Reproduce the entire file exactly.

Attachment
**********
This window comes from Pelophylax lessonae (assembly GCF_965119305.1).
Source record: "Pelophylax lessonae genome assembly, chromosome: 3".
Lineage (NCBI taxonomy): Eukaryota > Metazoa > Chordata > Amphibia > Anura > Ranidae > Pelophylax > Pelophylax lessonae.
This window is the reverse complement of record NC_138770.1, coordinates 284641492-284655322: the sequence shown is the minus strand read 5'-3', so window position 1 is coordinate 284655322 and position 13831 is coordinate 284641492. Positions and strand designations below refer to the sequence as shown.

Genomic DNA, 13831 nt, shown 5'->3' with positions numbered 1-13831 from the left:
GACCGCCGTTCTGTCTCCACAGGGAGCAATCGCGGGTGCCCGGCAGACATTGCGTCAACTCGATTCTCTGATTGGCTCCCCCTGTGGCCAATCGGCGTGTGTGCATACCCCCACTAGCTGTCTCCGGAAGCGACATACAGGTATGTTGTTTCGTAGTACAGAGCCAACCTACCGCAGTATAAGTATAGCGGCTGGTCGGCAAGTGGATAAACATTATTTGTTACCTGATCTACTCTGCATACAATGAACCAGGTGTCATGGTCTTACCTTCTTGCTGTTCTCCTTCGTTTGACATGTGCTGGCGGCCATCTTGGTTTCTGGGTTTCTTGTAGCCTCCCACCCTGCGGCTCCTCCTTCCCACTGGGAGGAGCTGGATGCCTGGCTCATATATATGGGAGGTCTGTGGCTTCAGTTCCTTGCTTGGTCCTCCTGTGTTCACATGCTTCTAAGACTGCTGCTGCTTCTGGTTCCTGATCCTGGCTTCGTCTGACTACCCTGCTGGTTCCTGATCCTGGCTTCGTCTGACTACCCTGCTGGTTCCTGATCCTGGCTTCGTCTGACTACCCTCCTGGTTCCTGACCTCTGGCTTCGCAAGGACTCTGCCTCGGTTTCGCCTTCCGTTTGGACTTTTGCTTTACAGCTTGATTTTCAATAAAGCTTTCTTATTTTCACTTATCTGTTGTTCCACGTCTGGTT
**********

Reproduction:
This window comes from Pelophylax lessonae (assembly GCF_965119305.1).
Source record: "Pelophylax lessonae genome assembly, chromosome: 3".
Lineage (NCBI taxonomy): Eukaryota > Metazoa > Chordata > Amphibia > Anura > Ranidae > Pelophylax > Pelophylax lessonae.
This window is the reverse complement of record NC_138770.1, coordinates 284641492-284655322: the sequence shown is the minus strand read 5'-3', so window position 1 is coordinate 284655322 and position 13831 is coordinate 284641492. Positions and strand designations below refer to the sequence as shown.

Genomic DNA, 13831 nt, shown 5'->3' with positions numbered 1-13831 from the left:
GACCGCCGTTCTGTCTCCACAGGGAGCAATCGCGGGTGCCCGGCAGACATTGCGTCAACTCGATTCTCTGATTGGCTCCCCCTGTGGCCAATCGGCGTGTGTGCATACCCCCACTAGCTGTCTCCGGAAGCGACATACAGGTATGTTGTTTCGTAGTACAGAGCCAACCTACCGCAGTATAAGTATAGCGGCTGGTCGGCAAGTGGATAAACATTATTTGTTACCTGATCTACTCTGCATACAATGAACCAGGTGTCATGGTCTTACCTTCTTGCTGTTCTCCTTCGTTTGACATGTGCTGGCGGCCATCTTGGTTTCTGGGTTTCTTGTAGCCTCCCACCCTGCGGCTCCTCCTTCCCACTGGGAGGAGCTGGATGCCTGGCTCATATATATGGGAGGTCTGTGGCTTCAGTTCCTTGCTTGGTCCTCCTGTGTTCACATGCTTCTAAGACTGCTGCTGCTTCTGGTTCCTGATCCTGGCTTCGTCTGACTACCCTGCTGGTTCCTGATCCTGGCTTCGTCTGACTACCCTGCTGGTTCCTGATCCTGGCTTCGTCTGACTACCCTCCTGGTTCCTGACCTCTGGCTTCGCAAGGACTCTGCCTCGGTTTCGCCTTCCGTTTGGACTTTTGCTTTACAGCTTGATTTTCAATAAAGCTTTCTTATTTTCACTTATCTGTTGTTCCACGTCTGGTT